The flashback seems designed to reassure ardent Salman fans who prefer him in this avatar before the un-Salman-like plot turns to come. Salman’s celluloid enemies are almost always external, be they villains or just obstacles in his way. Salman’s characters are morally perfect from the get go, so no character growth is required to conquer said obstacles.

Not so in Sultan. Aarfa calls Sultan out for being a presumptuous deadbeat, prompting him to realize the he needs to work to win not only the respect of others, but also himself. He pours his heart into wrestling and becomes a champion, but success brings other pitfalls. Sultan fails to appreciate the difference between confidence and arrogance, resulting in a tragedy for which he is solely responsible.

When present-day Sultan joins Aakash’s MMA league, he does so with loftier goals than personal glory. Sultan’s presence by no means guarantees the league’s success. Not only is the former champ out of shape physically, he’s emotionally deflated as well. His new coach (Randeep Hooda) takes one look at Sultan’s haunted expression and says, “I don’t train dead people.”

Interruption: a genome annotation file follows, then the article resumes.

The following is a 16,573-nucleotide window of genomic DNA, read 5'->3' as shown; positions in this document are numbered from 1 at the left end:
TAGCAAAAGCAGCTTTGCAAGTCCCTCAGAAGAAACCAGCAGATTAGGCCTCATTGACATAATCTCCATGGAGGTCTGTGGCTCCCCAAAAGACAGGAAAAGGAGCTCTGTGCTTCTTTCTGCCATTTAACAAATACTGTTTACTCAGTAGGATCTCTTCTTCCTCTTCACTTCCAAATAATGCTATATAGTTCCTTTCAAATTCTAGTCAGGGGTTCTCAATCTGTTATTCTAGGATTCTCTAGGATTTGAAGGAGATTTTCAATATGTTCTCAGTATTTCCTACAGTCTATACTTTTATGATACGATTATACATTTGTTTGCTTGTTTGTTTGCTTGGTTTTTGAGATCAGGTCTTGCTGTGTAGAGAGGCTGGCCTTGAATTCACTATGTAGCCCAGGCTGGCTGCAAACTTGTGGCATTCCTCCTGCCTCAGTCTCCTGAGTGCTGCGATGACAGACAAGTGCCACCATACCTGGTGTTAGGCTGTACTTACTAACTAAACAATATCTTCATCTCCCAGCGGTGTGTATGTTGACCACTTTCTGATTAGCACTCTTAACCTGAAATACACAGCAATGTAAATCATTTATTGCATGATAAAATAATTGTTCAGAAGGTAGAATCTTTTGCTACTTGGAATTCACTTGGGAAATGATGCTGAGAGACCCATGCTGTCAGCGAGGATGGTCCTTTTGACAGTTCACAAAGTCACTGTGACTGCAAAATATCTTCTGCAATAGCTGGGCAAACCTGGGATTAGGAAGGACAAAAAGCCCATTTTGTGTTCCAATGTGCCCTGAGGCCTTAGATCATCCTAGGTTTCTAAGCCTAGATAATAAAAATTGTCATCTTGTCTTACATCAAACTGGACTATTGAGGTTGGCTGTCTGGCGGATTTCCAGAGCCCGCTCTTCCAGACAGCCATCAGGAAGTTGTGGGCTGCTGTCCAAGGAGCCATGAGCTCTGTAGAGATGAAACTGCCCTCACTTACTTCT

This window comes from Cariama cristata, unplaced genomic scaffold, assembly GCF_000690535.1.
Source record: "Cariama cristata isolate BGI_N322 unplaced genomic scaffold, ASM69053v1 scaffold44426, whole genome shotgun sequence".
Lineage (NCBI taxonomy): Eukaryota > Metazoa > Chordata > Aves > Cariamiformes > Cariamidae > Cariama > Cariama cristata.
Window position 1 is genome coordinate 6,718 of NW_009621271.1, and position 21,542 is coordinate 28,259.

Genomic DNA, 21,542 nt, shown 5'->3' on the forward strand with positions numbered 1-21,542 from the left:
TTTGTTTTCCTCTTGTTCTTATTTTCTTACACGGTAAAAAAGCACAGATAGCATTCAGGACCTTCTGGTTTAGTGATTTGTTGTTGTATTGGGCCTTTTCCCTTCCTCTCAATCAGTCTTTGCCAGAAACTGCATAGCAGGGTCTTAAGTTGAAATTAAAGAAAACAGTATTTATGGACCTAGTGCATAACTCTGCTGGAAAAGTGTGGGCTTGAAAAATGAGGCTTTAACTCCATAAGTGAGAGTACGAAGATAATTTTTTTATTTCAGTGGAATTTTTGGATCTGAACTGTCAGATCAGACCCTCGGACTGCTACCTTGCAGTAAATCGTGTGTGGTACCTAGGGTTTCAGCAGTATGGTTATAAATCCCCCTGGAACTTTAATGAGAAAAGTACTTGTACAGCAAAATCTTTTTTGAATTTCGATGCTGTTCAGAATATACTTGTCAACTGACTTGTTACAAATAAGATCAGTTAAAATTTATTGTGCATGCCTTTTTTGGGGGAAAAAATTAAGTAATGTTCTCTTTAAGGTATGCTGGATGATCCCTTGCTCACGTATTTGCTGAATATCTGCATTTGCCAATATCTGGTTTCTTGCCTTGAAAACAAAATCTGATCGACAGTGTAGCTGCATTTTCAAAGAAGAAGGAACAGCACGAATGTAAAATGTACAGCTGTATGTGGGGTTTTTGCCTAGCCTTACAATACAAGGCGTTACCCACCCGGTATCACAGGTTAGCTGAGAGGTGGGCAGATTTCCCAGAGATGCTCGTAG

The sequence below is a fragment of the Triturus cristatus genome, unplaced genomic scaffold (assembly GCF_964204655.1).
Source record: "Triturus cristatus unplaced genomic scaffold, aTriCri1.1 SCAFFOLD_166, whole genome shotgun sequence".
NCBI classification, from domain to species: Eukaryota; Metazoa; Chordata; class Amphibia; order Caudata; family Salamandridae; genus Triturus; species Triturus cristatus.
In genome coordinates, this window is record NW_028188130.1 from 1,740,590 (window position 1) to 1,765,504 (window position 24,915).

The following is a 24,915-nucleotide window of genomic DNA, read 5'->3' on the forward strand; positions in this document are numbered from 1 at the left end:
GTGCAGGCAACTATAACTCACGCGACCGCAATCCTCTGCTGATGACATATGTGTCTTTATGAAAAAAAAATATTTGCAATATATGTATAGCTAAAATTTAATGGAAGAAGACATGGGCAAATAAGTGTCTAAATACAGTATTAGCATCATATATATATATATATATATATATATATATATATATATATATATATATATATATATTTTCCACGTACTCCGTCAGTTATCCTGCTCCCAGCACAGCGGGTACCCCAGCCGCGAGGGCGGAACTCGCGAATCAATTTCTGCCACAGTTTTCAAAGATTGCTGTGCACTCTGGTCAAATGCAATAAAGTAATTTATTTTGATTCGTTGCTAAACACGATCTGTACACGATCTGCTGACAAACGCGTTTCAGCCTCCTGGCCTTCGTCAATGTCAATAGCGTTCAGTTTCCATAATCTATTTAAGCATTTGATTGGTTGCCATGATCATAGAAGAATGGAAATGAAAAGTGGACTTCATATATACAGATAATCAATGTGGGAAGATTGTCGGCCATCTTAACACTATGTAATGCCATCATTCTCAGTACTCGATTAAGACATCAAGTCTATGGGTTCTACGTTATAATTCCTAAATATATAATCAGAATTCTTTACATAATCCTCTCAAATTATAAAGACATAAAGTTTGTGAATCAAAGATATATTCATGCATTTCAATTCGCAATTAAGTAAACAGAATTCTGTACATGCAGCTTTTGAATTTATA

But train him he does, in an entertaining montage that sets the stage for some cool fight scenes. All the fights in the MMA tournament look really good, a huge leap forward since last year’s disappointing Bollywood MMA flick Brothers.

Probably the single best bit of acting I’ve ever seen from Salman comes as a washed-up Sultan confronts the man he’s become. He stands shirtless in front of the mirror looking at his paunch, and tears fill his eyes. Frustrated and sobbing, he struggles to put his arm through the sleeve of his shirt, desperate to cover himself. It’s a scene that could not exist in most of Salman’s recent films, in which his character is always perfect, always the superman.